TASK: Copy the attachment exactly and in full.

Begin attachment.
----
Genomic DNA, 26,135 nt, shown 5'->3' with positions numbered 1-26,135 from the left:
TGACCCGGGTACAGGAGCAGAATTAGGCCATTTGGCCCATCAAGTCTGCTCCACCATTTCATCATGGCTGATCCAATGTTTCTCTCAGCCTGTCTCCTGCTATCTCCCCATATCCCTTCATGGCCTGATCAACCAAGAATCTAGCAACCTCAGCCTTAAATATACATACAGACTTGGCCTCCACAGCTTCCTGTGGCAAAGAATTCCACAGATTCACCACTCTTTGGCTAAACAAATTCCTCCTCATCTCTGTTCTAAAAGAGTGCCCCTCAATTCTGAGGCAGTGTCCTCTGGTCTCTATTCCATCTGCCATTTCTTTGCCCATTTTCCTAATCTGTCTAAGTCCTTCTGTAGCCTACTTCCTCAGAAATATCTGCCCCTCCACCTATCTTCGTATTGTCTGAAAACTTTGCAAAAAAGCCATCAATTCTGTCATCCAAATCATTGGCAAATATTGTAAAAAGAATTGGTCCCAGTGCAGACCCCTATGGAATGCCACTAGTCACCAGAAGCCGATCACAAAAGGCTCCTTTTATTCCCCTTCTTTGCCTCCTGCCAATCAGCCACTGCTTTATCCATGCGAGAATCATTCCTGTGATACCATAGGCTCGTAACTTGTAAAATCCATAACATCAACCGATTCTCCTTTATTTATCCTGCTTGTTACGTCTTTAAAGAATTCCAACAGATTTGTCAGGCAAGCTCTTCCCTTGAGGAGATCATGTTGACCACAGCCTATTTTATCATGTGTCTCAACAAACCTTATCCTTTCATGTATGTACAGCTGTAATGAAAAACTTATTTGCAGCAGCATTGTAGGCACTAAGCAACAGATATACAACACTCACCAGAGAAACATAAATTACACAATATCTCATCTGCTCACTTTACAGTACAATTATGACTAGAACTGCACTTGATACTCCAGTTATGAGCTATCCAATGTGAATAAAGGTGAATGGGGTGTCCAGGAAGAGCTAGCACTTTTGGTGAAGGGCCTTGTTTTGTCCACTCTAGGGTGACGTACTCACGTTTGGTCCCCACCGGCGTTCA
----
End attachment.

Genomic DNA, 26,135 nt, shown 5'->3' with positions numbered 1-26,135 from the left:
TGACCCGGGTACAGGAGCAGAATTAGGCCATTTGGCCCATCAAGTCTGCTCCACCATTTCATCATGGCTGATCCAATGTTTCTCTCAGCCTGTCTCCTGCTATCTCCCCATATCCCTTCATGGCCTGATCAACCAAGAATCTAGCAACCTCAGCCTTAAATATACATACAGACTTGGCCTCCACAGCTTCCTGTGGCAAAGAATTCCACAGATTCACCACTCTTTGGCTAAACAAATTCCTCCTCATCTCTGTTCTAAAAGAGTGCCCCTCAATTCTGAGGCAGTGTCCTCTGGTCTCTATTCCATCTGCCATTTCTTTGCCCATTTTCCTAATCTGTCTAAGTCCTTCTGTAGCCTACTTCCTCAGAAATATCTGCCCCTCCACCTATCTTCGTATTGTCTGAAAACTTTGCAAAAAAGCCATCAATTCTGTCATCCAAATCATTGGCAAATATTGTAAAAAGAATTGGTCCCAGTGCAGACCCCTATGGAATGCCACTAGTCACCAGAAGCCGATCACAAAAGGCTCCTTTTATTCCCCTTCTTTGCCTCCTGCCAATCAGCCACTGCTTTATCCATGCGAGAATCATTCCTGTGATACCATAGGCTCGTAACTTGTAAAATCCATAACATCAACCGATTCTCCTTTATTTATCCTGCTTGTTACGTCTTTAAAGAATTCCAACAGATTTGTCAGGCAAGCTCTTCCCTTGAGGAGATCATGTTGACCACAGCCTATTTTATCATGTGTCTCAACAAACCTTATCCTTTCATGTATGTACAGCTGTAATGAAAAACTTATTTGCAGCAGCATTGTAGGCACTAAGCAACAGATATACAACACTCACCAGAGAAACATAAATTACACAATATCTCATCTGCTCACTTTACAGTACAATTATGACTAGAACTGCACTTGATACTCCAGTTATGAGCTATCCAATGTGAATAAAGGTGAATGGGGTGTCCAGGAAGAGCTAGCACTTTTGGTGAAGGGCCTTGTTTTGTCCACTCTAGGGTGACGTACTCACGTTTGGTCCCCACCGGCGTTCA